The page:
The Wieliczka Salt Mines are located right outside Krakow. This mine has been in operation since medieval times (over 700 years). Thus, it is the oldest industry in Poland. The mine is made up of hundreds of tunnels covering over 300 km and descending to 327 meters underground. The tour itself covers a museum route of sorts. It made it to the UNESCO World Heritage List. You basically walk for 2 km across this labyrinth with exhibits ranging from a statue of Copernicus (who was Polish), to the various exhibits showing the history of the mining techniques (first was men powered, then animal powered, it was followed by water/gravity power, then steam, and finally electricity and petrol). It even has a few altars and chapels. All the rooms and exhibits were made out of Salt (though some wood is used from time to time). The best exhibit is the Chapel of the Blessed Kinga, which is more like a church with beautiful religious carvings depicting scenes from the bible. Even the chandeliers are made out of salt! It took them over 30 years to built this room, from 1895-1927. A new addition is the statue of Polish Pope John Paul II.
That afternoon, I met my friend Maciek and his wife Urszula from Tychy, Poland. We were later joined by Mischka. We spend a wonderful weekend touring that region of Poland and beyond. It involved tons of drinking at night of course :). Nevertheless we covered quite a bit. The town of Tychy is an industrial creation of the Soviet era. Except the old town, you can see hundreds of Soviet buildings surrounding this free-tax zone industrial city. One of the largest Fiat plants lies in this city. The other famous factory is the Tyskie brewery.
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Krakow was the capital city of Poland for hundreds of years before it was moved to Warsaw. My first stop was at St Mary's Church, which stands overlooking the main square. At the hour, a guard of sorts will plat the famous Mariacki Tune, which was a warning against intruders that attacked the city. Afterwards, I went to the Florian Gate, which to my dismay was being restored (thus it was covered). It's the last surviving gate of the old city. At least I was able to admire the walls around it. From the inside the old city wall was actually covered buy beautiful local artwork. The nearby Barbican, which lies right outside the gate, is definitely worth seeing. Funny thing is that I haven't seen many intact barbicans elsewhere in Europe. After admiring the architecture of the Teatr im Slowackiego and finding that the Church of the Holy Cross was closed, I walked to the Collegium Maus, which is one of the most historic bldgs of Krakow Academy, in turn one of Poland's most famous Universities. Right next door is the refined Baroque styled St. Anne's Church, which has serves as the University Church. Afterwards, I walked back to the main square, Rynek Glowny. The Town Hall Tower stood straight ahead, overlooking the square. Right besides it lies the Cloth Hall, which as the name implies used to be the place were cloth was sold. Today, it serves as a tourist market, a place where souvenirs can be bought. On the other side lies the Statue of Adam Mickiewicz, a local poet who is buried in the Wavel Cathedral. A bit further, at the NE corner, lays the St. Mary Church I discussed earlier. Walking south of the town square, you pass the Franciscan Church and the Dominican Church, each lying within 200 meters of each other in perpendicular angle to the Grodicka Street. A few hundred meters south, on the same street, you come across the beautiful Church of SS Peter and Paul. A few minutes further south lays the crown of Poland and Krakow, the incredible Wavel Castle (pronounced Vah-vel).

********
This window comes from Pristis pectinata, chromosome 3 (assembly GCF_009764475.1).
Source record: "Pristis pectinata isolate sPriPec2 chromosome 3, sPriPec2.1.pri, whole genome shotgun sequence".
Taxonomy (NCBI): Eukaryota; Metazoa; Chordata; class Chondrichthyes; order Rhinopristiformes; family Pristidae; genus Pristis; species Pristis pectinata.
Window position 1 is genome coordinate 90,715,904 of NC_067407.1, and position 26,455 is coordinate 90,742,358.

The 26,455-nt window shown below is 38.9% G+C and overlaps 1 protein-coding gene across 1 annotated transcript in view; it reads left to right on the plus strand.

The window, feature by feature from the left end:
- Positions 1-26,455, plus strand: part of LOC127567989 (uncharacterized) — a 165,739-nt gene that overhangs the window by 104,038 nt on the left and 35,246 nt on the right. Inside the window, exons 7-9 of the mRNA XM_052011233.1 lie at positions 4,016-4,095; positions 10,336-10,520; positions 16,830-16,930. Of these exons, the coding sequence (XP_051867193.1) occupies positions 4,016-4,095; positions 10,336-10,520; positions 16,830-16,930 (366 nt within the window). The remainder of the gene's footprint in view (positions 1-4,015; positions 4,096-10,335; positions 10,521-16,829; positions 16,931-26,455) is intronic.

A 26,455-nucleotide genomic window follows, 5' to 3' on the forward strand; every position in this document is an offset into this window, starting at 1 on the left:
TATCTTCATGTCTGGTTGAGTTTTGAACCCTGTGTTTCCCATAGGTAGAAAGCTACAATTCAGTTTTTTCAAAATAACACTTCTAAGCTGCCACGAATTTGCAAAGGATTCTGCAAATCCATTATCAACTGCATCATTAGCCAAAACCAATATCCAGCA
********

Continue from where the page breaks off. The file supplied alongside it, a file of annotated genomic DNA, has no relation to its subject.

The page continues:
Inside the barracks there were rows of three level bunk beds. It was rotting in the summer, and freezing in the winter. In order to meet some health requirements, the nazis had to erect heating systems in the barracks. This they did, and the design for heating was incredibly efficient, using little coal and sufficiently heating the area. The only problem - the prisoners never got any coal to actually burn in there.
After killing and burning their victims, the nazis were still faced with the problem of what to do with these tons and tons of ash. They started digging these holes in the ground and filling them up with ash. This is one that wasn't covered up when they were escaping. If anyone from anywhere in the world asks for a handful of ash of their family, this is where it's taken out of. The black marble 'tombstones' in front are memorial plaques in several languages.